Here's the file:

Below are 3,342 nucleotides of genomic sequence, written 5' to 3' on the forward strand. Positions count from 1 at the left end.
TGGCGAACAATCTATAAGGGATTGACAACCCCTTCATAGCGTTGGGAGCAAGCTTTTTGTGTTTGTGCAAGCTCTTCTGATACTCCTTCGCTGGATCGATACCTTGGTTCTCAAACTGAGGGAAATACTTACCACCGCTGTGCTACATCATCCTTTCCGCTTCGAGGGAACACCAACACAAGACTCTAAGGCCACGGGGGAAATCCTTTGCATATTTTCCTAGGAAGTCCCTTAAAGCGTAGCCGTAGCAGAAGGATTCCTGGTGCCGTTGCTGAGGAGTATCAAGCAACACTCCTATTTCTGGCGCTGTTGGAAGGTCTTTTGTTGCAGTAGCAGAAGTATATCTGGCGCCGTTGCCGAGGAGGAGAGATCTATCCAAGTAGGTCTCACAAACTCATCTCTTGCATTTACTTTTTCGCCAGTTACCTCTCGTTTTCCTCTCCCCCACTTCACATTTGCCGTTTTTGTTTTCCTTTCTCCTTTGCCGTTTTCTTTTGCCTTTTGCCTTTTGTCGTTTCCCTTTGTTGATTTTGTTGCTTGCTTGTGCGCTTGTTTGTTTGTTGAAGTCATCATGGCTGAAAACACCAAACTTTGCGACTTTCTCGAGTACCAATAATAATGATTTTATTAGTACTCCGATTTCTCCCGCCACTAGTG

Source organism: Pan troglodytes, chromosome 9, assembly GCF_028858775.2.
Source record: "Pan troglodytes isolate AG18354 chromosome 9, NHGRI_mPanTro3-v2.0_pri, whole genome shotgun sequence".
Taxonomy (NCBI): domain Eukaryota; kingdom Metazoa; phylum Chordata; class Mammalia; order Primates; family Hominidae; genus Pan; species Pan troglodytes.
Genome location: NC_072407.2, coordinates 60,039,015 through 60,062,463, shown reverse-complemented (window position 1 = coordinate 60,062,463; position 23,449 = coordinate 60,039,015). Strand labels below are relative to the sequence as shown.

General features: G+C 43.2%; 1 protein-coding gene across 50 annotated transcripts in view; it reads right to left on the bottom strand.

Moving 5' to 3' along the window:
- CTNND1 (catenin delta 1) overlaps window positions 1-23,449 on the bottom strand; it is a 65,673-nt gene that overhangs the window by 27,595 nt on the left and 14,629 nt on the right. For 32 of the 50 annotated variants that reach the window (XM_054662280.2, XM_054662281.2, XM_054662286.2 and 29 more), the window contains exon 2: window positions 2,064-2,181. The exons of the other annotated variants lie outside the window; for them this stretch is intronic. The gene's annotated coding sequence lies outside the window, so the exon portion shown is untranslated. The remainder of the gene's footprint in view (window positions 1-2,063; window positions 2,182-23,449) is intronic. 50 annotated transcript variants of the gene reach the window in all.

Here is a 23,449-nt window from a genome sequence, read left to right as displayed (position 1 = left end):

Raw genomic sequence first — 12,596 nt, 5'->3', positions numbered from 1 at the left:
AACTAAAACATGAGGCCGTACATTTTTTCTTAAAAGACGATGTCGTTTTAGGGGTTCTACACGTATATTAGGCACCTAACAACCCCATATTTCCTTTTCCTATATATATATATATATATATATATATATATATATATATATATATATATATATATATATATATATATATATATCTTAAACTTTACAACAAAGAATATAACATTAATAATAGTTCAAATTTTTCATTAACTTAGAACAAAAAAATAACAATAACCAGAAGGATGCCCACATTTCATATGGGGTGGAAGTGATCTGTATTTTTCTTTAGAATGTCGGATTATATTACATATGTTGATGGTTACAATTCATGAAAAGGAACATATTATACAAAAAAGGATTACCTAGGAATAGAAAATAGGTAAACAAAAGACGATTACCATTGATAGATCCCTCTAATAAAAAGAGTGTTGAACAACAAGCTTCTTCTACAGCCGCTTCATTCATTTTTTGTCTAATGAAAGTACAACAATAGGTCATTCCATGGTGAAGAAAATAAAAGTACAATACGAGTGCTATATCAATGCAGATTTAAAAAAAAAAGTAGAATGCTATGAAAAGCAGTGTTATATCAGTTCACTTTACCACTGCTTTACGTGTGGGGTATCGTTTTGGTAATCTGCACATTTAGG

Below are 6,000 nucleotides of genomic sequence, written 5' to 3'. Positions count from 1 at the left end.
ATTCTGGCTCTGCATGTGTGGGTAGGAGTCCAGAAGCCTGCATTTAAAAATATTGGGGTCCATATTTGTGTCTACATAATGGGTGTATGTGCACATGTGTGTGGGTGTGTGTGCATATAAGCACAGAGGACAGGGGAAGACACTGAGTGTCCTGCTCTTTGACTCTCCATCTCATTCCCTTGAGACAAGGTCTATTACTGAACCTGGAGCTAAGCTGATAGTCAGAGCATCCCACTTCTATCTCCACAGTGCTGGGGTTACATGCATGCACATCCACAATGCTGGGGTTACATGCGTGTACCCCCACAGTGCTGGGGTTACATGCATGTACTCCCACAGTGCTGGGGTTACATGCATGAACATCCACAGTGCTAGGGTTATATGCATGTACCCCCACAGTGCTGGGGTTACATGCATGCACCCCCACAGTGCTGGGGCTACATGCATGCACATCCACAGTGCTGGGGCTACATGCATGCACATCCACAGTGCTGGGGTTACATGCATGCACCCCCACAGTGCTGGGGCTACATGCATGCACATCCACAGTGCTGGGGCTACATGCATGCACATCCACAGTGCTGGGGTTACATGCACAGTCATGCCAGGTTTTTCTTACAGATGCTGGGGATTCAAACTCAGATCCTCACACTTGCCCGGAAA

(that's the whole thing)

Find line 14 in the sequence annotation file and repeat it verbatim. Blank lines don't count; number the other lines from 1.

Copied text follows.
ATTCTGGCTCTGCATGTGTGGGTAGGAGTCCAGAAGCCTGCATTTAAAAATATTGGGGTCCATATTTGTGTCTACATAATGGGTGTATGTGCACATGTGTGTGGGTGTGTGTGCATATAAGCACAGAGGACAGGGGAAGACACTGAGTGTCCTGCTCTTTGACTCTCCATCTCATTCCCTTGAGACAAGGTCTATTACTGAACCTGGAGCTAAGCTGATAGTCAGAGCATCCCACTTCTATCTCCACAGTGCTGGGGTTACATGCATGCACATCCACAATGCTGGGGTTACATGCGTGTACCCCCACAGTGCTGGGGTTACATGCATGTACTCCCACAGTGCTGGGGTTACATGCATGAACATCCACAGTGCTAGGGTTATATGCATGTACCCCCACAGTGCTGGGGTTACATGCATGCACCCCCACAGTGCTGGGGCTACATGCATGCACATCCACAGTGCTGGGGCTACATGCATGCACATCCACAGTGCTGGGGTTACATGCATGCACCCCCACAGTGCTGGGGCTACATGCATGCACATCCACAGTGCTGGGGCTACATGCATGCACATCCACAGTGCTGGGGTTACATGCACAGTCATGCCAGGTTTTTCTTACAGATGCTGGGGATTCAAACTCAGATCCTCACACTTGCCCGGAAA